ISF Center of Excellence “Looking beyond the Crisis of Democracy: Patterns of Representation in Israeli Elections”
The ISF-funded (2018-2022) Center of Excellence focuses on patterns of representation and elections in Israel. It was prompted by the ‘crisis of democracy’ diagnosis, apparent in Israel as in other democracies for several decades. We ask whether we witness the end of representative democracy, as numerous scholars argue, or rather a vital change in the manifestations of representative democracy. Our study draws on Hanna Pitkin’s classic multi-dimensional conception of political representation as substantive, formalistic, descriptive, and symbolic. We move to study representation patterns – so as to cover concurrently all dimensions; across the three major actors (citizens, media and political elites); and dynamically, as a reciprocal process over time.
Our focus on elections stems from their status as the foremost institution of representative democracy, the locus of ‘the crisis’, where the dynamic process of representation is exercised by all participants in the most intensive and concentrated manner.
The research center is built on three subprograms: The Israel National Election Studies subprogram (INES) investigates elections in Israel since 1969, and concentrates on citizens’ preferences and perceptions of representation, alongside their disaffection with politics and political behavior. The Computerized Monitoring and Content Analysis of Discourse subprogram uses Big Data to study representation patterns of candidates and political parties, voters in social networks, and media coverage of the elections. The Political Communication subprogram focuses on the direct communication between citizens and politicians, introduced by Web 2.0, and its effect on representation patterns and their dynamics.
Based on the analytical framework of representation patterns that was developed jointly, we now study:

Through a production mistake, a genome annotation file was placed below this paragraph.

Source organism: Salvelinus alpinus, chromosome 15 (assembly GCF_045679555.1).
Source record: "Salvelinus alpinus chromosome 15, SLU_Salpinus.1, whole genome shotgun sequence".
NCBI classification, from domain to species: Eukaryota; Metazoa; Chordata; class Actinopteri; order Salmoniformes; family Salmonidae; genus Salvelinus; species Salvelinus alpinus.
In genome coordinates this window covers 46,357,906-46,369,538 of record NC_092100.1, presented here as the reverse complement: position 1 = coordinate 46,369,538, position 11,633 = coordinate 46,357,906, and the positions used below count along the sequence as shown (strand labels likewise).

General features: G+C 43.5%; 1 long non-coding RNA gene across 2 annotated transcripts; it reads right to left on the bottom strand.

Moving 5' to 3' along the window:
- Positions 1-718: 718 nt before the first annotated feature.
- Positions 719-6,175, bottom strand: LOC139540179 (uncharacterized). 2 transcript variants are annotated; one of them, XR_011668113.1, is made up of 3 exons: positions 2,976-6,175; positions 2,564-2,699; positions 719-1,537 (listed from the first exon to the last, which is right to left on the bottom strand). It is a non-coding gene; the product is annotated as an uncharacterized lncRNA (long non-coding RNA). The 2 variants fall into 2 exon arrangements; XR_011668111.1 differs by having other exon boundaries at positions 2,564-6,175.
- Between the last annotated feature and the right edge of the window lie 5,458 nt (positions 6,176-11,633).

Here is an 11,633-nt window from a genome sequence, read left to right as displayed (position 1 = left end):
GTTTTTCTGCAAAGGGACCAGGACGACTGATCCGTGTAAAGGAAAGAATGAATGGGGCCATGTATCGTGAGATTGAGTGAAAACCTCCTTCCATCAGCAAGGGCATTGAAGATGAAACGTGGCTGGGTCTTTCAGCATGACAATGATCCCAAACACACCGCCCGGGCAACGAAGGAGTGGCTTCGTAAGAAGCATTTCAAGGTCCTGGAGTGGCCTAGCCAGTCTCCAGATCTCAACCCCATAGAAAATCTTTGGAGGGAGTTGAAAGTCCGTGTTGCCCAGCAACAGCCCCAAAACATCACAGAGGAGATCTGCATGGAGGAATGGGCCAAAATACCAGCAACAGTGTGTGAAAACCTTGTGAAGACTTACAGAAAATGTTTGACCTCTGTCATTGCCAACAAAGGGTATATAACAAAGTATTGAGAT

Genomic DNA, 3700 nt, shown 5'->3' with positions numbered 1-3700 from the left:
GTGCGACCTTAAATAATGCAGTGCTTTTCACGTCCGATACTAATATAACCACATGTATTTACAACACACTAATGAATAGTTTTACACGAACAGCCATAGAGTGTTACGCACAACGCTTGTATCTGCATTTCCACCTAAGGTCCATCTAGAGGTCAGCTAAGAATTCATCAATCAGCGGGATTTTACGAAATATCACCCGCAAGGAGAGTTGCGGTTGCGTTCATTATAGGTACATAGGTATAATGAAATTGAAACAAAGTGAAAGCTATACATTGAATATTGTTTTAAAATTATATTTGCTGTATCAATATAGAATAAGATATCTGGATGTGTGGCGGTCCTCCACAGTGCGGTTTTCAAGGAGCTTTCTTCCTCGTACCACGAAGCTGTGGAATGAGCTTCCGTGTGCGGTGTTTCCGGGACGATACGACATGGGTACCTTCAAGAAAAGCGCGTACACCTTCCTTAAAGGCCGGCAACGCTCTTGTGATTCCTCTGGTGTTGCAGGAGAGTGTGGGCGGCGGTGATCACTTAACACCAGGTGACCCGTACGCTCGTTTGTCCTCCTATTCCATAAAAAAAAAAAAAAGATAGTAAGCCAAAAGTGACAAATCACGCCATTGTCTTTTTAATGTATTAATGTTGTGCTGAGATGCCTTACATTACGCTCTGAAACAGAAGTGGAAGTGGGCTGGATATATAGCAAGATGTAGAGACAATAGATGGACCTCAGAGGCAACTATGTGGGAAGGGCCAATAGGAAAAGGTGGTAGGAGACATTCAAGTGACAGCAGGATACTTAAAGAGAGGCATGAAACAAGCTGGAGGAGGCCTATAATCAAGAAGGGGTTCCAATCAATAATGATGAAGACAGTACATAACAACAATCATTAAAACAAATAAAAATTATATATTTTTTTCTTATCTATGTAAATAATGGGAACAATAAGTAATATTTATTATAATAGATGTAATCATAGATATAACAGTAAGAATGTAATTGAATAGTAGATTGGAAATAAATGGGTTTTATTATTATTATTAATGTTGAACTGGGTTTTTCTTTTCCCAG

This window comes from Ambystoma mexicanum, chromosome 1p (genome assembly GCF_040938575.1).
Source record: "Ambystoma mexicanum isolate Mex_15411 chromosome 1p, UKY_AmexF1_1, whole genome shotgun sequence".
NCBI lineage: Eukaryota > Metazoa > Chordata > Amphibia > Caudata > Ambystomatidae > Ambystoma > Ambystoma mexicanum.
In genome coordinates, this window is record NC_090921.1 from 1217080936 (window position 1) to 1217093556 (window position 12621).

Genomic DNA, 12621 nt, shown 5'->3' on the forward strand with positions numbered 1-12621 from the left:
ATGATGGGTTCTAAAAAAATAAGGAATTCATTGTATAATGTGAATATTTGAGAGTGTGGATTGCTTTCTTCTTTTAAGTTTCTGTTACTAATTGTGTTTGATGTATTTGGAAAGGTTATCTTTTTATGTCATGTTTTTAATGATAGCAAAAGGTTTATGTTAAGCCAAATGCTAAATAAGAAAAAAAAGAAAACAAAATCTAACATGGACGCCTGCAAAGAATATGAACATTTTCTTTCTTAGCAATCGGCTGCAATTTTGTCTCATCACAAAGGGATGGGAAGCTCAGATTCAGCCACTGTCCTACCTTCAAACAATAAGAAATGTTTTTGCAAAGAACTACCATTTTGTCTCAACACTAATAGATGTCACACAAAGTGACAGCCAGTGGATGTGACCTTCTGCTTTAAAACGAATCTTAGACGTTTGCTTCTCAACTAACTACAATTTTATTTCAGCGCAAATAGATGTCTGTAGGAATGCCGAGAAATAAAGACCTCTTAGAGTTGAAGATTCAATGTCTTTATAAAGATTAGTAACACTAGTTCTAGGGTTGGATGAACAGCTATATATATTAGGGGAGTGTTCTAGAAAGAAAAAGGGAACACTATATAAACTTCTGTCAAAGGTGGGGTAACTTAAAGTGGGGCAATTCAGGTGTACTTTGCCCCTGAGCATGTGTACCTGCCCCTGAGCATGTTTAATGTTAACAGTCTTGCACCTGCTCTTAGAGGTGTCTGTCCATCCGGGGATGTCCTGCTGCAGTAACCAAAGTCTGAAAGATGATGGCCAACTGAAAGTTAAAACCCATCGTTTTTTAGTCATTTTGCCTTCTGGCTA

- these representation patterns within the citizenry, in the media an in the political elite discourse;
- how citizens’ perceptions of representation have evolved during this period and how they relate to their support for democracy;
- how these patterns form and crystallize in the dynamic process between citizens, the political elite, and the media in each of the two Israeli national elections in April and September 2019, and all the way through this turbulent political year.
Further down the road we will also
- analyze the dynamics of the representation process over the long-run, beyond single elections;
- their implications for the ‘crisis of democracy’ diagnosis;
- and contemplate applied tools to increase actual representation and perceptions of representation.
PIs: Michal Shamir (Project coordinator), Shira Dvir-Gvirsman, Tamir Sheafer, Shaul Shenhav, Israel Waismel-Manor
Post-Doctoral fellow: Liron Lavi
The 2019-2020 INES covers three Knesset elections: the election for the 21st Knesset held on April 9, the election for the 22nd Knesset, held five months later on September 17, and the election for the 23rd Knesset (March 2, 2020). Following the April election, the incumbent Prime Minister Benjamin Netanyahu obtained the mandate to form a coalition government, but failed to do so. He did not return the mandate to the President, and the Knesset voted to dissolve itself and lead to a new election, which was held on September 17. The efforts to construct a coalition government following this election failed as well, and the Knesset was dissolved on December 11, 2019, leading to the March 2020 election.
The study investigates voting behavior; evaluations of parties, candidates, and coalitions; perceptions of representation and democracy; efficacy, political knowledge, media consumption; and attitudes on various issues on the national agenda.
The survey data and accompanying materials are being placed on the INES site for public use as soon as they are completed and organized.
Election Interpretation – What Were The Elections About?